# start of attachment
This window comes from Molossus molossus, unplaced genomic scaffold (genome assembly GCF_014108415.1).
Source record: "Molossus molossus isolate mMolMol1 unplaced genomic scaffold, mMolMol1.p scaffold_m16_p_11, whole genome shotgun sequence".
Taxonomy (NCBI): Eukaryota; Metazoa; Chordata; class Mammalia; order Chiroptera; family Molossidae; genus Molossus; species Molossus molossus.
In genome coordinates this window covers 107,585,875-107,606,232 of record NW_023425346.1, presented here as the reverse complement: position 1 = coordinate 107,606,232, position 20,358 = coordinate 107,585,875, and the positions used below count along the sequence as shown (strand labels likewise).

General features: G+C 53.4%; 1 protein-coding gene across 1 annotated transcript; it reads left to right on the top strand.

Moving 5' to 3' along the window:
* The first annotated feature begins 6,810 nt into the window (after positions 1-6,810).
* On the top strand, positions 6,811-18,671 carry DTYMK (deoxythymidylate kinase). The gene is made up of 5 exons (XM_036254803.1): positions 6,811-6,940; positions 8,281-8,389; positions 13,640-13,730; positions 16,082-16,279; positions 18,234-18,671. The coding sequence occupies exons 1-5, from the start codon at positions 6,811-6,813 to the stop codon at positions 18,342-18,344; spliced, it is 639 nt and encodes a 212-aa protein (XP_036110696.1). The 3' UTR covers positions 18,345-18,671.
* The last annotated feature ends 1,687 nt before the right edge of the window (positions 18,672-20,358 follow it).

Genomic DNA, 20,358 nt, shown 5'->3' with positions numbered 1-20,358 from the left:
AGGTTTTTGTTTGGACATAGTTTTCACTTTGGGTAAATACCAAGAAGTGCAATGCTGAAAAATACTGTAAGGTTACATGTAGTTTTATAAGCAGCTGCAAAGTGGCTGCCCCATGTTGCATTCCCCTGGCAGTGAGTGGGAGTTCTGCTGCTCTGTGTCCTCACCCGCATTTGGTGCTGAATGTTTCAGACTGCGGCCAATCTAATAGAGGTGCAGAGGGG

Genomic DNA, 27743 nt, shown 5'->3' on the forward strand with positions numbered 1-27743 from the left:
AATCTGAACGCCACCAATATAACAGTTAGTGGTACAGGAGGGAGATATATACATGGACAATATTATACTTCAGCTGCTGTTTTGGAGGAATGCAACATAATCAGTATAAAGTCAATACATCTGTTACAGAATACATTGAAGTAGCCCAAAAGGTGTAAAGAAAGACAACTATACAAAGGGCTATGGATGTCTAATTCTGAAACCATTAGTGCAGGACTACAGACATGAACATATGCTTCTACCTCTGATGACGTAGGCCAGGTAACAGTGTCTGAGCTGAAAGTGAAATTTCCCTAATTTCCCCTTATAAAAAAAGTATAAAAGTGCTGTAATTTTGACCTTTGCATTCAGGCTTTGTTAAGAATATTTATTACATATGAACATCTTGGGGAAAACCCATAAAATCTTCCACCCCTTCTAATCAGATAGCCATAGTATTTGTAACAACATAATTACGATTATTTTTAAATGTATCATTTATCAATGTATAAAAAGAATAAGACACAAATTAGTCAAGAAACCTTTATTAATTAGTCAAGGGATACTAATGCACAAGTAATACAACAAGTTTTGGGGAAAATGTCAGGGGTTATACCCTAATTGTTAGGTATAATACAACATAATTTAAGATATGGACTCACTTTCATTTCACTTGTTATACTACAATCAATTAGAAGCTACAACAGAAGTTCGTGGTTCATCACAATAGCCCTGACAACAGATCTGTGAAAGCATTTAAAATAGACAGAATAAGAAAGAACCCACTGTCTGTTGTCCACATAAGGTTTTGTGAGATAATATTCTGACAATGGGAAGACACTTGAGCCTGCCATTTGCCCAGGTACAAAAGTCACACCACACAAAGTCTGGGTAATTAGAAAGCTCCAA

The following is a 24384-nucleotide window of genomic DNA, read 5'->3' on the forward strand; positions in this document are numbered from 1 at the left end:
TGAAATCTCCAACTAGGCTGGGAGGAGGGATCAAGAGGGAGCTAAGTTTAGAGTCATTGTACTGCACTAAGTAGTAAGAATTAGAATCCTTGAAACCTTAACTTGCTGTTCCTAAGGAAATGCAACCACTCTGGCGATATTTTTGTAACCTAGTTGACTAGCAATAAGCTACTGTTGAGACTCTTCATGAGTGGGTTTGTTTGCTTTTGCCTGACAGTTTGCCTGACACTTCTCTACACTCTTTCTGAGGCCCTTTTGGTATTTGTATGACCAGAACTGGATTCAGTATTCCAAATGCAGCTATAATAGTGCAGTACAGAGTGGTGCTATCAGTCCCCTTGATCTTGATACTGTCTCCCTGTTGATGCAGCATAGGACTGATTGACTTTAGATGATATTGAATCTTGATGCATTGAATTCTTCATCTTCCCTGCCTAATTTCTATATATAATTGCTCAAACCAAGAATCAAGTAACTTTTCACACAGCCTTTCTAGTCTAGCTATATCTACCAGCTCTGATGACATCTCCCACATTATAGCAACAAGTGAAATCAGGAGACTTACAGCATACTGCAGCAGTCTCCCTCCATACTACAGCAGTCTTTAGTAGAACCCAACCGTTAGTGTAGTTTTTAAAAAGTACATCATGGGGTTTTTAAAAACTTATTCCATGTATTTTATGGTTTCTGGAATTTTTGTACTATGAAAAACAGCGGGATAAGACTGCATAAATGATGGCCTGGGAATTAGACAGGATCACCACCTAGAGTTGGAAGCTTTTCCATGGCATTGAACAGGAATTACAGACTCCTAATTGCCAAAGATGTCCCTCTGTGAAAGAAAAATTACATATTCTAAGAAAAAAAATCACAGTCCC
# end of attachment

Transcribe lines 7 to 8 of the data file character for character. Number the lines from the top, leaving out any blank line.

* The first annotated feature begins 6,810 nt into the window (after positions 1-6,810).
* On the top strand, positions 6,811-18,671 carry DTYMK (deoxythymidylate kinase). The gene is made up of 5 exons (XM_036254803.1): positions 6,811-6,940; positions 8,281-8,389; positions 13,640-13,730; positions 16,082-16,279; positions 18,234-18,671. The coding sequence occupies exons 1-5, from the start codon at positions 6,811-6,813 to the stop codon at positions 18,342-18,344; spliced, it is 639 nt and encodes a 212-aa protein (XP_036110696.1). The 3' UTR covers positions 18,345-18,671.